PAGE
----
Summary: A sermon addressed to the parents of young people (ninth graders)being confirmed - urging them to lead by example as their children fulfill their promises as disciples.
Hillsborough Reformed Church at Millstone
May 7, 2006 Easter IV
“What Not to Neglect”
So we have finally arrived at your confirmation day! Wow! Most of you have been going to Sunday School your whole lives. You have moved from upstairs where you sat in the pews for the opening of Sunday School. You were so short your feet didn’t even reach the floor. You learned special songs, gave to the compassion offering, sang Happy Birthday sometimes, and were led with the love of dedicated teachers and with the smile and good cheer of Mrs. Hartzog and Mrs. Webb. Others of you came from other churches. You remember well some of the teachers and leaders there. You moved up through the grades of Sunday School and were at last ready for confirmation. You sat through over two dozen classes with me, did CAPS projects, went on a retreat, ate pizza with your mentor and were biting you nails as your elder examination drew near. You all passed!
Now it is confirmation Sunday and your parents and other family members are here, people who love you. Your teachers look on you with pride. I am proud of you!
You are fulfilling in your own life right now those wonderful things talked about in Hebrews…22let us approach with a true heart in full assurance of faith, with our hearts sprinkled clean from an evil conscience and our bodies washed with pure water. 23Let us hold fast to the confession of our hope without wavering, for he who has promised is faithful. 24And let us consider how to provoke one another to love and good deeds,
Every adult in the church appreciates your newness…there is purity about you because of your youth and your taking your place for the very first time as adult members of the church. Maybe you don’t feel it, but trust me, we all feel it about you. You have been cleansed and purified in Jesus Christ. You are brand spanking new! And we are all celebrating that.
I have been doing this a long time – longer than I’ll say, and on Confirmation Sunday, I usually try to give an inspiring and relevant sermon, the upshot of which is that you should live out your faith in the church. I hope you will!
But this morning I want to do something different. I want to address your parents.
I would usually tell our children to fulfill the vows they made this morning, but they know that. When next Sunday rolls around, what will happen? There may be a “yippee! I don’t have to go to confirmation class.”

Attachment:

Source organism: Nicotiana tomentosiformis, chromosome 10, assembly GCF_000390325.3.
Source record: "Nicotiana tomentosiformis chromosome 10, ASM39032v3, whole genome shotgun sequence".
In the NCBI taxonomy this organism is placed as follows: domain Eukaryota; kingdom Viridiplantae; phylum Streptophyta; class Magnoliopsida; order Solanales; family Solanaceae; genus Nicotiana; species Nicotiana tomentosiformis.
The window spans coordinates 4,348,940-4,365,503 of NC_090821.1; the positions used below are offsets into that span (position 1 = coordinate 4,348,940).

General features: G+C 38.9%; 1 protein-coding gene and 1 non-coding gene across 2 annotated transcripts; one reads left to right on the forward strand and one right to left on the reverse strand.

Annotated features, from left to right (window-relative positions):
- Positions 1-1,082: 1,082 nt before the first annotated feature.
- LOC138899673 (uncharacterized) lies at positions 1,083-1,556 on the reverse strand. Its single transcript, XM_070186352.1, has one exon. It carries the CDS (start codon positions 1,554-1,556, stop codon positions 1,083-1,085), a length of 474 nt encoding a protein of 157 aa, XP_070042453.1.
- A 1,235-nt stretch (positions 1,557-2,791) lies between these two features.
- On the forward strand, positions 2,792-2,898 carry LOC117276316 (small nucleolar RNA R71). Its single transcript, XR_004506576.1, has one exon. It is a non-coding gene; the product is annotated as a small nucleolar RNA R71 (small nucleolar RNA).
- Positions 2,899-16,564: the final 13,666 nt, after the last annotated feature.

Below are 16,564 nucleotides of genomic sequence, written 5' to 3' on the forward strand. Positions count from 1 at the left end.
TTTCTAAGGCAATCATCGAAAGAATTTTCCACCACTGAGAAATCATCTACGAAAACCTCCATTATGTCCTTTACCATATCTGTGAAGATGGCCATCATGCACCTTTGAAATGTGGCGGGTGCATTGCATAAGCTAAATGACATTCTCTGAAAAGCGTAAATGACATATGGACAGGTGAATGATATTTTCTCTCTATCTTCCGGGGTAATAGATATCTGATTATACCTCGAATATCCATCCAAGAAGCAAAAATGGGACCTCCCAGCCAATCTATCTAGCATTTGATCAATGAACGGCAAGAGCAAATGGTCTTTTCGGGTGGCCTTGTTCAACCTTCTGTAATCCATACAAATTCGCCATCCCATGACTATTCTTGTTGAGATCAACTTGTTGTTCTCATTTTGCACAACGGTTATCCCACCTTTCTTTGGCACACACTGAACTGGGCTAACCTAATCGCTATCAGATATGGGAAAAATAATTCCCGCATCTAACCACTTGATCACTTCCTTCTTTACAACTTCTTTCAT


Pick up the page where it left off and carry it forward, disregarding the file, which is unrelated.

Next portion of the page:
But will your child be in church next Sunday? Or let’s say at least one of the next two Sundays. I would normally exhort them, but it occurs to me that we as parents (I have a confirmand here too this morning) can either make it easy for them to go to church or make it hard for them to go to church.
Let me explain. I think most of these ten next week will not be in church. Some will, but not most, I suspect. What will your role be next Sunday at 9:30 AM?
Will you be making it easy for them to go to church, or hard?
That is, will you be coming to church. If YOU are coming, it will be easier for them to be here. If you do NOT come, you are making it VERY hard for them to get here….you are radically reducing their motivation.
Church is just about the last thing left that is truly voluntary.
And let me say here I want to thank every parent of a confirmand in this year’s class and praise your efforts. You made sure they were confirmed. That is no small thing and not always easy. You rearranged schedules and put off things you’ve wanted to do. Everyone of you made contributions to the confirmation effort. What you have done this year is far more significant than you can imagine. You have taught your child that our faith is very, very important – and it is a lesson they will carry right through to the last day of their lives when they go to meet our loving God.
It annoys me no end when I hear that a coach has told one of our young people that if they miss practice for some church involvement, then they cannot play in a game or they are off the team. Excuse me?
In the scheme of things, what is greater, a soccer practice or service to king of the universe?
There’s no contest!
I have long believed that if we Protestants (because the Roman Catholic priests DO stand up to schedulers of things on the Lord’s Day) would all just join in saying no to any activities on Sunday mornings, they’d stop in a heartbeat! We have some of the best players in our churches! If coaches knew NONE of them were coming, you can be sure they’d reschedule. But one family here or there can’t make that difference.